The Big 3 of the Charlotte Bobcats « Queen City Hoops

The Big 3 of the Charlotte Bobcats

Henry at TrueHoop had a post up today about the magic number 3. The focus was on the logic behind the way the Spurs handle their personnel: Keep their main 3 guys, Duncan, Manu, and Tony Parker, and surround them with complementary players who will not cost too much. He then took the time to look at some other squads and if their team could separated in the same way (Boston, of course, is now a great example, and Phoenix fits with Amare, Shawn, and Steve Nash) – some could be easily, some not as well. A team he did not look at? The Bobcats, so I am here to rectify the slight (I do not actually feel slighted, lots of teams were not mentioned – but, to be a sports writer/blogger/fan, you have to maintain that everyone is out to get your team, so I concede to the expectation).

What do the Bobcats have? Well, if you look at the dollars associated with the players, two choices are easy: Gerald Wallace ($9.5MM) and Jason Richardson ($11.1MM). My initial thought would be that the big man rounds out the trio, and stick Emeka in there. But what about Raymond? A good point guard is a very valuable asset (just ask Atlanta how much that would like to have one). A case could even be made for Matt Carroll, considering he is the 3rd highest paid Bobcat this year…just not a very good case, so we are left with 4. Are they a big 4, though?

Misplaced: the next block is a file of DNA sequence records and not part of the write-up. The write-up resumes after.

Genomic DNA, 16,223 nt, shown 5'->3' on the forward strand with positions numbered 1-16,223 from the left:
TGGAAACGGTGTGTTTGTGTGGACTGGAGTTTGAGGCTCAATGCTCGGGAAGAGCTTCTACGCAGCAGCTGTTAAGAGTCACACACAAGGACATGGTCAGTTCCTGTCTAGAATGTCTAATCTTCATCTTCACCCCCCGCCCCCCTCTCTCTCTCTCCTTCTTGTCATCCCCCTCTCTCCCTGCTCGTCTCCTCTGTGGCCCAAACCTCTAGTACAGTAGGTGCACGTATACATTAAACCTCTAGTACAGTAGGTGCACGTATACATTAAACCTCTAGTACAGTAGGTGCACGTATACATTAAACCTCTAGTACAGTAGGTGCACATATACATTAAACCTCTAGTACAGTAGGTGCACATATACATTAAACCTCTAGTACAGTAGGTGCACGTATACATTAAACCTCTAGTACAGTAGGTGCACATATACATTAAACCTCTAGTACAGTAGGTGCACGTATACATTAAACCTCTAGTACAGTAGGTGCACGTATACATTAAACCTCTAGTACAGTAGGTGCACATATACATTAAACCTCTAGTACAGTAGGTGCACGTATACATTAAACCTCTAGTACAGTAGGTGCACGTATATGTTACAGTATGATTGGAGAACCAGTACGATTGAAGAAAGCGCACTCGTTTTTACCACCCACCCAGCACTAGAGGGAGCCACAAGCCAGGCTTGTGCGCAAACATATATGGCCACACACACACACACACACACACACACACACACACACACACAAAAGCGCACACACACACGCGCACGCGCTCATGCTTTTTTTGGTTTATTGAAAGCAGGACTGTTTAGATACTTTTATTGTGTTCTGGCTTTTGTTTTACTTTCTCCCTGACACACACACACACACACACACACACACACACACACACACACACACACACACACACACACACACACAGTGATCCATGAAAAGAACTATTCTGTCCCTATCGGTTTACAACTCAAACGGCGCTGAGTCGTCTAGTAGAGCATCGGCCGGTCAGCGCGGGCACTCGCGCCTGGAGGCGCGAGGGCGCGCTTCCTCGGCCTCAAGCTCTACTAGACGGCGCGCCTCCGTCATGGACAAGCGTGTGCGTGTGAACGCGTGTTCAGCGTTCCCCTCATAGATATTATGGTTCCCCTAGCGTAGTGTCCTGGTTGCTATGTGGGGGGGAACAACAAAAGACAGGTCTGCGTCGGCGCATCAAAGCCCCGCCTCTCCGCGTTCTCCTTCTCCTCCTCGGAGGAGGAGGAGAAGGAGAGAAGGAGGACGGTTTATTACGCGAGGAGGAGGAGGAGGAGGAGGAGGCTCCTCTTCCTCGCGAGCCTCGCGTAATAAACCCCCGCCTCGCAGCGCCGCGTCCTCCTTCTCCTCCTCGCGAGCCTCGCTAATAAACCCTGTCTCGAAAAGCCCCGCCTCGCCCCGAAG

Looking at some of the top teams in the League, San Antonio, Boston, Phoenix, Dallas, and Orlando, and something stands out about their primary core of players: They were very good, very soon. Tim Duncan has led the Spurs since his rookie year, making an All-NBA team from year one on. KG? It took him 4 years…but he was only 22 when he first got the nod. In Phoenix, Amare made his first All-NBA team at 22, and Shawn Marion has been an All-Star multiple times, starting at age 24. Dallas? Dirk started making All-NBA teams at the age of 22 as well. As for Orlando….despite coming into the League at the same time as Emeka, Dwight Howard has taken a very different career path – Straight up compared to a slow climb for Emeka – as an MVP candidate the tender age of 22, the sky is the limit for young Master Howard.

The difference between those teams and the Bobcats? Well, myriad, but 2 that I want to focus on: These teams win a lot (or are winning a lot this year) and their core players are the best in the NBA – the Bobcats are struggling to reach mediocre…and none of their players has the look of a guy who will dominate the League for a 2 year stretch, let alone 10. And that is my concern: Is the Bobcats core good enough?

Emeka and Gerald are both 25 this year, with no All-Star appearances between them, let alone All-NBA selections. Jason Richardson? 27 – and the same lack of accolades. Of the four, Raymond stands the best chance to develop into an elite-level player for 2 reasons: Age, 23 years old, and position, point guard, where it takes a little longer to learn the ropes (Steve Nash made his first All-Star game at 27). None of this is to say that are not fine players, because they are – but they do not look like they are the type of players that championship-caliber clubs are centered around.

What to do? Well, I am not advocating tanking until a player that fits the superstar label can be drafted…but I do wonder what the future holds for a team built around good, but not great, players, with increasingly little cap flexibility. I guess I could ask a Bucks fan what it feels like to cheer for a routinely solid, never outstanding, team, because that looks to be the future the Bobcats have in store for them after they sign Emeka to a large extension next summer, and have $35MM tied up in the trio of Jason, Gerald, and Okafor.
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